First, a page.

Why it's important: Human beings are social creatures. We are biologically designed to live, play, grow, and work in groups. A family is a child's first and most important group, glued together by the strong emotional bonds of attachment. But most other groups that children join-such as a preschool class, kids in the neighborhood, friends made while traveling-are based on circumstance or common interests. It's in these groups that children will have thousands of brief emotional, social, and cognitive experiences that can help shape their development. And it is in these situations that children make stronger connections with peers-their first friendships.
4. AWARENESS: Thinking of Others
Awareness is the ability to recognize the needs, interests, strengths, and values of others. Infants begin life self-absorbed and slowly develop awarenessthe ability to see beyond themselves and to sense and categorize the other people in their world. At first this process is simplistic: "I am a boy and she is a girl. Her skin is brown and mine is white." As children grow, their awareness of differences and similarities becomes more complex.
Why it's important: The ability to be attuned, to read and respond to the needs of others, is an essential element of human communication. An aware child learns about the needs and complexities of others by watching, listening, and forming relationships with a variety of children. He becomes part of a group (which the core strength of affiliation allows him to do) and sees ways in which we are all alike and different. With experience, a child can learn to reject labels used to categorize people, such as skin color or the language they speak. The aware child will also be much less likely to exclude others from a group, to tease, and to act in a violent way.
5. TOLERANCE: Accepting Differences
Tolerance is the capacity to understand and accept how others are different from you. This core strength builds upon another-awareness (once aware, what do you do with the differences you observe?).
Why it's important: It's natural and human to be afraid of what's new and different. To become tolerant, a child must first face the fear of differences. This can be a challenge because children tend to affiliate based on similarities-in age, interests, families, or cultures. But they also learn to reach out and be more sensitive to others by watching how the adults in their lives relate to one another. With positive modeling, you can insure and build on children's tolerance. The tolerant child is more flexible and adaptive in many ways. Most important, when a child learns to accept difference in others, he becomes able to value the things that make each of us special and unique.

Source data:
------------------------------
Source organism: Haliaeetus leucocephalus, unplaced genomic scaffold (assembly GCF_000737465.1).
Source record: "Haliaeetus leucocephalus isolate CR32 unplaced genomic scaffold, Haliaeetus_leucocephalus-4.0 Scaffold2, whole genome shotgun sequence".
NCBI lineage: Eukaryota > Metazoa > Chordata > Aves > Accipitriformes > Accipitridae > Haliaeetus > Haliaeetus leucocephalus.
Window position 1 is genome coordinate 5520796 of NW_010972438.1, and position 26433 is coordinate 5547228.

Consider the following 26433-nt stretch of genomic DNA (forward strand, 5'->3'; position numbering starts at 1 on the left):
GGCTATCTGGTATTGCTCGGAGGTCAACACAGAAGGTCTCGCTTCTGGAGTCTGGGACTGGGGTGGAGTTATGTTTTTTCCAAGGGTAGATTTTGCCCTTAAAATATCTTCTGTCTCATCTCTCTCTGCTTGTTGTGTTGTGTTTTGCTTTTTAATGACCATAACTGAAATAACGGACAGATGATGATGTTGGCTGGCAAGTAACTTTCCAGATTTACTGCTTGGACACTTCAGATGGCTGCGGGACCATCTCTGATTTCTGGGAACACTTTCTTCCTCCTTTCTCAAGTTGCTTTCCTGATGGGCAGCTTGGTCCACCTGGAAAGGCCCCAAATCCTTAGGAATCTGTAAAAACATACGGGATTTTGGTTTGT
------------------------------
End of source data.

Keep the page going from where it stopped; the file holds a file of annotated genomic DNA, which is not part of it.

6. RESPECT: Respecting Yourself and Others
Appreciating your own self-worth and the value of others grows from the foundation of the preceding five strengths. An aware, tolerant child with good affiliation, attachment, and self-regulation strengths gains respect naturally. The development of respect is a lifelong process, yet its roots are in early childhood, as children learn these core strengths and integrate them into their behaviors and their worldviews.
Why it's important: Children will belong to many groups, meet many kinds of people, and will need to be able to listen, negotiate, compromise, and cooperate. Having respect enables a child to accept others and to see the value in diversity. He can see that every group needs many styles and many strengths to succeed and he can value each person in the group for her talents. When children respect-and even celebrate-diversity, they find the world to be a more interesting, complex, and safer place. Just as understanding replaces ignorance, respect replaces fear.
These core strengths provide a child with the framework for a life rich in family, friends, and personal growth. Our world changes daily and becomes increasingly diverse and how much more complex that world will be when our children become parents! Teaching children these core strengths helps them learn to live and prosper together with people of all kinds-each bringing different strengths to create a greater whole.